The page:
Maastricht University’s Institute of Data Science lands two major research projects on FAIR data

The Institute of Data Science (IDS) at Maastricht University is the only European research group invited to take part in an international research project led by the National Center for Advancing Translational Sciences (NCATS) in the USA. “This will allow us to collaborate with the world leaders in translational research”, says Michel Dumontier, distinguished university professor of Data Science and director of the IDS. Another research project headed by the IDS is set to receive funding through the Dutch National Research Agenda (NWA). “We want to make it possible to access medical data for research purposes in a responsible manner, in line with the FAIR principles: Findable, Accessible, Interoperable, Reusable.”

In September 2016, the Dutch Ministry of Education, Culture, and Science unveiled its plans to invest €30 million in the NWA. Some €20 million of this is earmarked for the ‘startimpuls’ programme, where it funds research focusing on certain themes. Seven of the 54 proposals submitted under the theme Responsible Value Creation with Big Data have been selected for funding, including the IDS’s ‘Analyzing partitioned FAIR health data’. The IDS will collaborate on the project with the Maastricht University Medical Centre (MUMC+), the research group Ethics, Legal & Social Impact (ELSI) of Maastricht University, the Maastro Clinic, and Statistics Netherlands (CBS).

Michel Dumontier

Interdisciplinary research
The aim of the project is to synthesise the medical data stored separately by different institutions, such as schools, hospitals, and insurance companies. As such data are privacy sensitive, the key is to do so in a responsible manner. “In addition to leading the study, the IDS offers expertise in machine learning and research data management, with a view to applying the FAIR principles to these partitioned datasets. The ELSI research group is contributing expertise on the social, legal, and ethical aspects of big data in health. The Maastro Clinic brings the Personal Health Train concept, which gives access to heterogeneous data sources while ensuring maximum privacy protection. CBS is providing socioeconomic data that will help us to identify the determinants of health. And finally, the MUMC+ is contributing the health data from the Maastricht Study, particularly surrounding type 2 diabetes”, explains Dumontier. “Our main motivation is to understand the relationship between diabetes, lifestyle, socioeconomic factors, and healthcare utilisation. We can then use this knowledge to inform guidelines with a major impact on public health.” The NWA grant covers a period of three years.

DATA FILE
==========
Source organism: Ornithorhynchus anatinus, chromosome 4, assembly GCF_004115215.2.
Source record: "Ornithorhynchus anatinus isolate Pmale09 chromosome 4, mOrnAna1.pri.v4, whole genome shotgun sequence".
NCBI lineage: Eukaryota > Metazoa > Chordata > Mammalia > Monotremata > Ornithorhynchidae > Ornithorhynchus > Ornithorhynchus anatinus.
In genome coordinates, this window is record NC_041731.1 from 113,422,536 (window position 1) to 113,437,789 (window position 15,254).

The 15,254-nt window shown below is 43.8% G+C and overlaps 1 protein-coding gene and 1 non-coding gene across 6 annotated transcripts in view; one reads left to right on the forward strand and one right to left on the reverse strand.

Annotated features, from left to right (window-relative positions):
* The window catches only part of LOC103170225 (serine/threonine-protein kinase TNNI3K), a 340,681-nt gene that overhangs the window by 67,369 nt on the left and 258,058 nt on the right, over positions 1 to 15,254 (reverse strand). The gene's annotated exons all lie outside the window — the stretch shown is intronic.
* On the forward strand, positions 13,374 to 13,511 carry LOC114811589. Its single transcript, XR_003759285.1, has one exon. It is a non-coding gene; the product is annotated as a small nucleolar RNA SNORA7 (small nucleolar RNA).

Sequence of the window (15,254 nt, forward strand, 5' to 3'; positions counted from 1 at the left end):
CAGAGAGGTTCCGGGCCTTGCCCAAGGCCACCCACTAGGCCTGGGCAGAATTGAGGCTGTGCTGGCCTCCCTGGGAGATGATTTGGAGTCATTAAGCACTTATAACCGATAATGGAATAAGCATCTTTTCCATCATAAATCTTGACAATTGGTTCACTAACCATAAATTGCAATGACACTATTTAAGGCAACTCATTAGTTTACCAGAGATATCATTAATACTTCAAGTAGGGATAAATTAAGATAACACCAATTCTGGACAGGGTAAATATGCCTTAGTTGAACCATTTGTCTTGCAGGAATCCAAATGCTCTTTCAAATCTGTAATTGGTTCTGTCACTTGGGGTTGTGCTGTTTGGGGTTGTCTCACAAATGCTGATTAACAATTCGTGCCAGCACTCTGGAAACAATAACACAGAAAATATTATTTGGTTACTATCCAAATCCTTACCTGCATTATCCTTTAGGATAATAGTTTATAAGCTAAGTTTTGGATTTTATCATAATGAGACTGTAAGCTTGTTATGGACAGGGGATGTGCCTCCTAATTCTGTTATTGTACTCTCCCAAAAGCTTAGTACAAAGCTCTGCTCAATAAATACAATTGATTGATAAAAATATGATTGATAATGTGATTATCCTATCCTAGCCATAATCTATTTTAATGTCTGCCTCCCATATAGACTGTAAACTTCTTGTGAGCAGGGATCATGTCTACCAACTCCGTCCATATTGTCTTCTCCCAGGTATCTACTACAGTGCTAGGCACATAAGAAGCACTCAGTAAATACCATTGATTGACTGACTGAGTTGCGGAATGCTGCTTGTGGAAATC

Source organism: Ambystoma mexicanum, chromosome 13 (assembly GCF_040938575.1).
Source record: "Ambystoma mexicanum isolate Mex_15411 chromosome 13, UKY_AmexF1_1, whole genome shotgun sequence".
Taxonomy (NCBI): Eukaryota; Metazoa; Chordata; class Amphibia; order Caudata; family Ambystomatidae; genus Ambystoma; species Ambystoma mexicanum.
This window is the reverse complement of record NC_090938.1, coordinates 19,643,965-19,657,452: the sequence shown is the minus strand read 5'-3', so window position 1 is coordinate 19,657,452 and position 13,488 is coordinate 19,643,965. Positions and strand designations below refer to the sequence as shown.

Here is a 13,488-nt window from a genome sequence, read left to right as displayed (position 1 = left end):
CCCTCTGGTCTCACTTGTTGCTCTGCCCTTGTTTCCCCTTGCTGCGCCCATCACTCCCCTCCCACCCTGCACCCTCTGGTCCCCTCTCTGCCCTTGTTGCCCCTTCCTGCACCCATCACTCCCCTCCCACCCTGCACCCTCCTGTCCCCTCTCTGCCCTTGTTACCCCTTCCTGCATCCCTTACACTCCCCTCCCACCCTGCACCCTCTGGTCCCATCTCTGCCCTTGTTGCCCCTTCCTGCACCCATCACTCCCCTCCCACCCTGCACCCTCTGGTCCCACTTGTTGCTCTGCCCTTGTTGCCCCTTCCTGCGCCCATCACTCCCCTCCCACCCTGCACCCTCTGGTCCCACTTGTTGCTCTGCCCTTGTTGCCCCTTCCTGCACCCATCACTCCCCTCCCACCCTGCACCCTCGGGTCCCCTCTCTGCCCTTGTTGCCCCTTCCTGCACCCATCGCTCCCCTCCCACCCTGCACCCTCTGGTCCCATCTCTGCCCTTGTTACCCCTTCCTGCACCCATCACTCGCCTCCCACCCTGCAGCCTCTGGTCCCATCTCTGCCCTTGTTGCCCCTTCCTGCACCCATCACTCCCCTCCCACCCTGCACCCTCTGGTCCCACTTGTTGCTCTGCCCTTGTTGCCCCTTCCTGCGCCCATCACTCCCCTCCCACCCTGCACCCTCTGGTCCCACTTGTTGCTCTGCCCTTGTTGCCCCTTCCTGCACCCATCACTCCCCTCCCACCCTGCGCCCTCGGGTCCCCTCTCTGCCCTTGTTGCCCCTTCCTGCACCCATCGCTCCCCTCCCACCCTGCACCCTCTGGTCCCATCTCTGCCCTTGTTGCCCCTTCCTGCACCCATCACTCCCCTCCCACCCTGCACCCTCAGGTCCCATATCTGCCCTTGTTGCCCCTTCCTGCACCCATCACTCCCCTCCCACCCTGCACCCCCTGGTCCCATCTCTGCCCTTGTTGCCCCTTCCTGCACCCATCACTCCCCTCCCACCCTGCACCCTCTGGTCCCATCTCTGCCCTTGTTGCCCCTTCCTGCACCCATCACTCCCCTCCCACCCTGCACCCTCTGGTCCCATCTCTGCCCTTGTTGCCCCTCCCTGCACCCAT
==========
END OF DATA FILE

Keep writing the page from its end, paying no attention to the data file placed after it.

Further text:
From basic research to medical application
Unlocking data in order to advance medical research is also one of the drivers behind the NCATS Biomedical Data Translator project. The NCATS is a national medical institute in the US that funds projects seeking to translate basic research into effective treatments for disease. In the Translator programme, experts from 16 universities and research institutes are working on a computational tool to improve the connections between different types of biomedical data and provide insight into disease biology and treatment. Alongside partners such as Harvard, Johns Hopkins University, MIT’s Broad Institute and the University of Montreal, Maastricht University is the only European participant. The IDS is collaborating with a team from Columbia University on the development of a computational infrastructure to address the problems associated with taking multiple prescription drugs.

“Our work focuses on establishing key infrastructure to enable scientists to answer sophisticated research questions using public biomedical data and web services”, says Dumontier. “The problem is that data and software rarely follow the FAIR principles, and they require substantial amounts of preparation before you can even begin to answer any question. We’re working with our partners to identify the minimal interoperability requirements so that we can maximise reuse. For instance, we’ve established standards and infrastructure for describing and accessing datasets and web services, which can then be incorporated into programs to generate new insights into the side effects of drugs or the basis for genetic disease.”

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